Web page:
Burnout is a special type of stress – and it doesn’t just come from working long hours (although that can certainly contribute over time). Burnout can be caused by a variety of factors including a lack of work/life balance, unclear job expectations, a dysfunctional workplace, a lack of support or poor job fit. Those who work in a helping professional are especially at risk. Common symptoms of burnout include depression, cynicism and lethargy. If left unaddressed, burnout can affect your physical health contributing to numerous ailments including insomnia, high cholesterol and heart disease. But the good news is that burnout does not have to be a permanent condition. Reach out to one of TherapyDen’s burnout experts to start your journey towards recovery!

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I treat a number of fellow clinicians and medical professionals who are experiencing compassion fatigue. I also work with those in creative fields who are experiencing professional burnout and blocks.

— Erika Gray, Clinical Psychologist in ,

Ever feel like everything is just too much? Not getting as much done as you used to? Nothing feels worth it anymore? You may be experiencing burnout. Recognizing what's happening is a critical first step, and then working on balancing work and life--and giving yourself permission to do that--is important. We'll also work on boundary setting and other workplace skills, as well as taking time for yourself: and therapy is that first step.

— Christa Cummins, Professional Counselor Associate in Portland, OR

Women who are engaged in their careers often find that living up to expectations of their performance leaves them stressed, overwhelmed, and exhausted. They face unrealistic pressures to “do it all” that often lead to feelings of burnout and exhaustion. Engaging in your career doesn’t mean that you have to sacrifice your own mental health and wellbeing. You deserve to feel comfortable and confident in the life you’ve built for yourself!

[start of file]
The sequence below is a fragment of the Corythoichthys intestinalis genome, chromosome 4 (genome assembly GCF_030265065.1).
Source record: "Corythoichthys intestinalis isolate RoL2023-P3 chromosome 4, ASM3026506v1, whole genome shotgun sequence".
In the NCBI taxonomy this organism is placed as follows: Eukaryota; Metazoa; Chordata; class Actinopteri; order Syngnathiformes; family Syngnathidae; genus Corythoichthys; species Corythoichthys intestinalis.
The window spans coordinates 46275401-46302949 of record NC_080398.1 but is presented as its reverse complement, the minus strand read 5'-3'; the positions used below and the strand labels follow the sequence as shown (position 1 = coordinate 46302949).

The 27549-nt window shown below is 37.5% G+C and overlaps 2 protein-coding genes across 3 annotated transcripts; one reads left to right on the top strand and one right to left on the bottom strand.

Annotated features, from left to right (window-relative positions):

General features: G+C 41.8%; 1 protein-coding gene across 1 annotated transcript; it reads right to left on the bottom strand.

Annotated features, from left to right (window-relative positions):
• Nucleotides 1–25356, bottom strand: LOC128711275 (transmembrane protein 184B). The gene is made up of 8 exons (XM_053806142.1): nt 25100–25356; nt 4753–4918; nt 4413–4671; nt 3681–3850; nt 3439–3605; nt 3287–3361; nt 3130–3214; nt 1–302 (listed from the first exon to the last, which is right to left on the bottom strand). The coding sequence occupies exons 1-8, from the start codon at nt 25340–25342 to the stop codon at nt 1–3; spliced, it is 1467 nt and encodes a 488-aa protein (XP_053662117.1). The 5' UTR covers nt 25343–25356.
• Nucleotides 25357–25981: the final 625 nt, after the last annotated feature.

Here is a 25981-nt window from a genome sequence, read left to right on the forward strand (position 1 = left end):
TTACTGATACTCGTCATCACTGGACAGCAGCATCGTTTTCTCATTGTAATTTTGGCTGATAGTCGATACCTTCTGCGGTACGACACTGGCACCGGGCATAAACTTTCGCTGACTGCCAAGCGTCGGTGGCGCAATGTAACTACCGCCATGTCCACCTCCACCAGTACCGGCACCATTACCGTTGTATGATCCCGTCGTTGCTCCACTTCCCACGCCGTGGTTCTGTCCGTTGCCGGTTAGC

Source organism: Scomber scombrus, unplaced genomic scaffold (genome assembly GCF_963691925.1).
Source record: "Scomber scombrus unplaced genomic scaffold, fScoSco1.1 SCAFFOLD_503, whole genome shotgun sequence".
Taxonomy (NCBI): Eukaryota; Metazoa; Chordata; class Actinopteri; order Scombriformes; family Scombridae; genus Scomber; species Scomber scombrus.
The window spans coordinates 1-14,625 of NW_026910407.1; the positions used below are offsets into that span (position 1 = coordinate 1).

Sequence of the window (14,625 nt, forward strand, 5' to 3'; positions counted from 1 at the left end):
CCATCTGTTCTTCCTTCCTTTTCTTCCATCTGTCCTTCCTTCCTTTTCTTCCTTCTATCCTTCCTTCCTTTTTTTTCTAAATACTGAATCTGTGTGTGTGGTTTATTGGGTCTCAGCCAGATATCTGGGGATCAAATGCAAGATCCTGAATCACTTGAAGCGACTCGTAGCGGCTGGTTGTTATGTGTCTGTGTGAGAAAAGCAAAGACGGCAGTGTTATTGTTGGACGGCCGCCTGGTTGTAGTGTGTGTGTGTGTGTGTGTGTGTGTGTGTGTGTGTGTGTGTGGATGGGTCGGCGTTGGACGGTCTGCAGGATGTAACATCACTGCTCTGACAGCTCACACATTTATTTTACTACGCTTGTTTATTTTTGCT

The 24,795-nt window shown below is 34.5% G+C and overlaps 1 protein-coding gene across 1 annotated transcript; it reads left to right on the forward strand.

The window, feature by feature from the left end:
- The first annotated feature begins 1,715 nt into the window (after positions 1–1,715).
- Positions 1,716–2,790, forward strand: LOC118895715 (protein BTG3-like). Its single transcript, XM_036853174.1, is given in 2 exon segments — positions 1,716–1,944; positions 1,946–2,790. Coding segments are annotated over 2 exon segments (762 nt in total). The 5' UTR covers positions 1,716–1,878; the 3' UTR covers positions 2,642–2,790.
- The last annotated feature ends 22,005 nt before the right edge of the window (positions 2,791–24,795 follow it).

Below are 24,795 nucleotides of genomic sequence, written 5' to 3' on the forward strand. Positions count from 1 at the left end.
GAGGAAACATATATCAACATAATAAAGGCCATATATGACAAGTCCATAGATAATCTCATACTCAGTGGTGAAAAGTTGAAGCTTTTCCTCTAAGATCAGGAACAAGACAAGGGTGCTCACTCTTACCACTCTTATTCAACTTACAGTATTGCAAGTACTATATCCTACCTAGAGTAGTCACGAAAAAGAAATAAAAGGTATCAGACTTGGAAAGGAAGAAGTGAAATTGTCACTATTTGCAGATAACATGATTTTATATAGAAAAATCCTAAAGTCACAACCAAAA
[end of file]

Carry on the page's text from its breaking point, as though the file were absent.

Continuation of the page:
— Jessica Byrd, Counselor in Tempe, AZ

In a world where care work is made both invisible and actively devalued, I believe it’s a transformational commitment to consider yourself in your care. TOGETHER, WE CAN WORK TOWARDS: *Creating rejuvenating practices *Tapping into your interests & passions *Embracing your authentic Self *Learning the signs of burnout and vicarious trauma *Setting boundaries that meet your needs *Getting courageously Self-centered

— Ashley Gregory, Licensed Marriage & Family Therapist in ,

Burnout happens when you've reached a state of complete exhaustion, mentally, emotionally, or physically. It's accompanied by a lack of drive or motivation, and when it's really bad - feelings of depression and hopelessness. Burnout is hard to muscle your way through since the reason it's finally arrived at your doorstep is because you HAVE been muscling your way through. It's just that it isn't working anymore.

— Career Coaching, Licensed Professional Counselor in Denver, CO

Hustle and grind, do more, move faster, be everything to everyone and available at all times....sacrifice yourself for your career and family. No more!! Doing all the "right things" can leave you with a life that looks good but not one that feels good. Shame and ignoring true feelings to put on a happy face so no one else is disappointed will destroy your mind, body, and spirit. Burnout recovery is more than just self-care activities. Let's build a life we don't need to escape from!

— Desiree Howell, Psychologist in Kingsland, GA

Burnout or compassion fatigue, is an experience you may have in a helping role, either in your professional or personal life, or under constant stress. Some signs may be: Feeling hopeless, detached, burdened Difficulty concentrating Low ability to empathize Withdrawing from activities you love Irritability, frustration Know that it’s okay to ask for help. We can work together to help you find out what needs to change and how you can be nourished and show up in your life the way you want to.

— Christina Hughes, Licensed Marriage & Family Therapist in SAN FRANCISCO, CA

Burnout is fairly common with driven and highly motivated people. This can be a result of overwork, overwhelming life responsibilities, and lack of adequate care for oneself. When working with burnout, we first seek to identify the thought patterns that got you there. Then through cognitive and action oriented behavioral work, we reframe your patterns to give you more space, more rest, and challenge you in ways that allow you to be more you, and less someone trying to be everything to everyone.

— Alena Gerst, Psychotherapist in New York, NY

You will learn how to create a beautiful balance in your life where you can do all that you want to do with ease and grace. I will teach you many tools to do this including self-care, boundaries, and imagination!!!!!! You will be able to create the life you have always wanted and if you don't know what you want you will have the space to imagine, explore to figure out the possibilities!